And indeed there I was.
At the wrong hotel.
I am still not sure how I was awarded or how I won a three-night stay at any SLH (Small Luxury Hotel) hotel in the world (see www.slh.com). I had taken a year’s subscription to the travel magazine Destinasian and was quite surprised shortly afterwards to be told that as a result of my subscription I could pop my clogs at any participating SLH hotel in the world. There are many SLH hotels in Thailand and Asia generally, but I thought I should venture further afield.
St Petersburg, and Ulaanbaatar in Mongolia, were not available, and after a bit of tossing the double-headed penny and throwing darts into a world map, I decided to return to Split, where I booked the lovely Vestibul Palace Hotel … but subsequently found that they had assigned me to their equally lovely Villa Dobric annex, a few minutes away from the parent property.
The Vestibul Palace Hotel is built within the walls of the vestibule to Diocletian’s palace and it – like the Villa Dobric – features ultra-modern rooms with superb facilities and occasional centuries-old stone walls poking their noses into the present.
Split is a beautiful bustling modern city of about 200,000 people – so it is about the size of Hobart in Tasmania or Chiang Mai in Thailand, but unlike either of these Australian or Thai cities, its history goes waaaaay back to my friend Diocletian in the fourth century AD and his even earlier friends.
Today – and indeed even yesterday and probably even tomorrow or on Thursday 27th October – Split is visited by those arriving by ferryboats from Italy, by train from the seedy Croatian capital city of Zagreb or from the distant and romantic and tragic city of Dubrovnik, and of course by air from the rest of the world.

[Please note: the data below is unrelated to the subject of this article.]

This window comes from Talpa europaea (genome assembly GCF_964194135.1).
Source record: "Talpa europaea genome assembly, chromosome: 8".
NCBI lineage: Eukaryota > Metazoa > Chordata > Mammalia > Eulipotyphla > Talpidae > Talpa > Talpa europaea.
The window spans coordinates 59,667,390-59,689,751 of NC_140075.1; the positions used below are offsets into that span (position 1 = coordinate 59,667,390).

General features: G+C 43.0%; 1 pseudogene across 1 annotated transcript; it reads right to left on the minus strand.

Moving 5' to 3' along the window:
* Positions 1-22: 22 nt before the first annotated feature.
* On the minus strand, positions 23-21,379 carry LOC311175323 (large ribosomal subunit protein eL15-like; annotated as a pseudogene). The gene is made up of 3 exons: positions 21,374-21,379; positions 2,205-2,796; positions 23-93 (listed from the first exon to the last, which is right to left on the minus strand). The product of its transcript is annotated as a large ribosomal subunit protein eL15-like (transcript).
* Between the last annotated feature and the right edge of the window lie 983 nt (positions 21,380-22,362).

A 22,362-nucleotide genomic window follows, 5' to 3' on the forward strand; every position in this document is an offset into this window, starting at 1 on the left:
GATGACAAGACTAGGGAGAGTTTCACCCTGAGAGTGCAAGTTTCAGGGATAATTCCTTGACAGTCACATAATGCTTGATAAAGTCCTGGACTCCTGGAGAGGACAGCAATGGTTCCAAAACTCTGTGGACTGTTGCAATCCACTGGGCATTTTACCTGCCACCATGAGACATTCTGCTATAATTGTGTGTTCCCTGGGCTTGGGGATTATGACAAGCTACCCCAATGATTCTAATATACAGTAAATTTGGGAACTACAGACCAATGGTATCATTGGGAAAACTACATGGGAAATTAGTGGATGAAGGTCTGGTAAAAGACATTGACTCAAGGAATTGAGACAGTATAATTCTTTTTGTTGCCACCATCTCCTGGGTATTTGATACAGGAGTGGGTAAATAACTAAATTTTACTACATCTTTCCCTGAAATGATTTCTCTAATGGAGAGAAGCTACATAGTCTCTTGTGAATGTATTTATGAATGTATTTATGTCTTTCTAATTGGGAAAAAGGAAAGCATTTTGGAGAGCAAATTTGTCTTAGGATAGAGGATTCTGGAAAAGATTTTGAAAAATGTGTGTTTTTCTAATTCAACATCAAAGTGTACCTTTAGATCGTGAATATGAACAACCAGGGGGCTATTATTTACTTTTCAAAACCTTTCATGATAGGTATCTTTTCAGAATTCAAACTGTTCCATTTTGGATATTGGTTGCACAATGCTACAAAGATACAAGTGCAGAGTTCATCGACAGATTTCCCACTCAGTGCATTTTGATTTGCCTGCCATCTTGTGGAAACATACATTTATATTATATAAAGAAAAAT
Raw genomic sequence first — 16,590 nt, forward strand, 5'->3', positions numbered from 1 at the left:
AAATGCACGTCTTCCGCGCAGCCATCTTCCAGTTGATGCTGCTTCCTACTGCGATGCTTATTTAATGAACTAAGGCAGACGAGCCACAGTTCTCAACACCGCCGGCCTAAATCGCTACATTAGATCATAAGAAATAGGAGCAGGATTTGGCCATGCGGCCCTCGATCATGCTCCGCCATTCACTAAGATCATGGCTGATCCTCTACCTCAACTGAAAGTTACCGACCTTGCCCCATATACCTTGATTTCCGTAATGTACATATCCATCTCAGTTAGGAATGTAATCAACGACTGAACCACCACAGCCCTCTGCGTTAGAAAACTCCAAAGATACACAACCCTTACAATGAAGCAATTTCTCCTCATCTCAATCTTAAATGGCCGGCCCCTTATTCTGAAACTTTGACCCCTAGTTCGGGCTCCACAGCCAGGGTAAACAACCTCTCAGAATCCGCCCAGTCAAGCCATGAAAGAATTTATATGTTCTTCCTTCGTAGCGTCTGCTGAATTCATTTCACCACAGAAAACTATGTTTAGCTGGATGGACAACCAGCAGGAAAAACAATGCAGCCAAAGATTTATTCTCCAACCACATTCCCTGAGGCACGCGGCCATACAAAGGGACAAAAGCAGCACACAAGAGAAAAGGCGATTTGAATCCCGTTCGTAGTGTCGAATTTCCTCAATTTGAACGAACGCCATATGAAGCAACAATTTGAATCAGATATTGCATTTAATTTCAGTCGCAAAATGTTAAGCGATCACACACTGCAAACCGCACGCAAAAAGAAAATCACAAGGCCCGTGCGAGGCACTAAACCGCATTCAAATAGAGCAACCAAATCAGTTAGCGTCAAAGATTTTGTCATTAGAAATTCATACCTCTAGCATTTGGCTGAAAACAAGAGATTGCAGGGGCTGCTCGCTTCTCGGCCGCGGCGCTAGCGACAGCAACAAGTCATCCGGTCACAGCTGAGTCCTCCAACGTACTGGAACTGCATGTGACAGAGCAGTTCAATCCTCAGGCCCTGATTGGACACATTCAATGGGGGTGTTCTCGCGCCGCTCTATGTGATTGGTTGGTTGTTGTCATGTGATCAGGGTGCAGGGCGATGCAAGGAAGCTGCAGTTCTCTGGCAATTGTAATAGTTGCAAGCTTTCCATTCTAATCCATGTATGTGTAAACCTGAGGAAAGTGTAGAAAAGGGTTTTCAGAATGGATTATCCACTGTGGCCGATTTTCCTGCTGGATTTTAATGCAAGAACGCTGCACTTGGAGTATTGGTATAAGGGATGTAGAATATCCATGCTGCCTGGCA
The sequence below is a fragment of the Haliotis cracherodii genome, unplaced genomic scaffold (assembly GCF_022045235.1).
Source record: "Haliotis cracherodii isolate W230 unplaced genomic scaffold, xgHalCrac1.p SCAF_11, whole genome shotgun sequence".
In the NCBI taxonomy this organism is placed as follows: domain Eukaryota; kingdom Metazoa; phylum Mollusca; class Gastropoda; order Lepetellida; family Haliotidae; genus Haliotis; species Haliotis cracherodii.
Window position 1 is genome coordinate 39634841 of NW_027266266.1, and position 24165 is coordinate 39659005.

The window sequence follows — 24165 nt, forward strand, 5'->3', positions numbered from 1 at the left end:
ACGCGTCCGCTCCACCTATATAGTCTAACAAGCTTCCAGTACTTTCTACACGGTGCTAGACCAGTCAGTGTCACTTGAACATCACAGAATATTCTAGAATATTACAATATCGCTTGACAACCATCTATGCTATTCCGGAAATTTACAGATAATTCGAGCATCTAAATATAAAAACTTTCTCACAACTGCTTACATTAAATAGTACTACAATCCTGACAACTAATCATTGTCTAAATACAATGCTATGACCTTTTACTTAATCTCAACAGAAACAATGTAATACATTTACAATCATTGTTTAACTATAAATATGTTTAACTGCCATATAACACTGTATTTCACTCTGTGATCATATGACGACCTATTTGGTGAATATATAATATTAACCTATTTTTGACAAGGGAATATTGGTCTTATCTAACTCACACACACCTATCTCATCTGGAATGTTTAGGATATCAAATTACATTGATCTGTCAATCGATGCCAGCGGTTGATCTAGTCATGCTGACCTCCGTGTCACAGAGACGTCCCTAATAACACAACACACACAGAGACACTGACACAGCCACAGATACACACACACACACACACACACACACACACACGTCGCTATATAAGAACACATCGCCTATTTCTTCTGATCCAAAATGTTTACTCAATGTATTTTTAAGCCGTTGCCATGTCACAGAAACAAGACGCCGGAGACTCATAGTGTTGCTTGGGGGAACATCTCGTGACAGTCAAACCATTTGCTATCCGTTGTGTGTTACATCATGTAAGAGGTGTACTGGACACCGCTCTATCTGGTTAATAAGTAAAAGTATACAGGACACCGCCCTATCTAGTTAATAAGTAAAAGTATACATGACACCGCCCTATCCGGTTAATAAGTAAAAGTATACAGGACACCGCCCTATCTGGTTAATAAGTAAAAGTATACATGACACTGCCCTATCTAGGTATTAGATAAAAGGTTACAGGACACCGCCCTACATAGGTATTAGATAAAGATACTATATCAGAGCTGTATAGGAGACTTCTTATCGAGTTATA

There are also those who choose to drive to Split.
They arrive in their eighty- or umpteen-metre-long motor launches with matching helipads and scuba-diving decks and crews trimly dressed in uniform grey Prada T-shirts loading the crates of Veuve Clicquot Brut and fresh Tasmanian Barilla Bay oysters (www.barillabay.com.au) from the docks to the seaborne cellars. There may even have been a truffle or two snuffling about the place.
The Praetorian guards are still there, representing perhaps the Senate and the populous of the Roman Empire – not dressed in grey T-shirts – but in proper centurion uniforms with swords and spears and handsome faces ready to clutch plump Japanese matrons or tattooed young men to their arms as they pose for photographs in front of the Cattedrale di San Domino, just a few paces from my hotel in the 30,000 square metre palace built in the fourth century AD as a retirement home for Emperor Diocletian.
My retirement home in Chiang Mai is a more modest 125 square metres … but Diocletian’s place (unlike mine) is now a UNESCO World Heritage site visited by tens of thousands of visitors, and featuring beautiful ancient ruins and reconstructions, as well as newer buildings, bars, restaurants, souvenir shops, bars, marble-paved footpaths (no cars allowed – see earlier comments by the taxi driver!), an ethnographical museum, the 7th Century cathedral, bars and one or two more restaurants. A stone’s throw away are improbably named Diocletian’s Wine House and the famous Lushiya Self-service Laundry.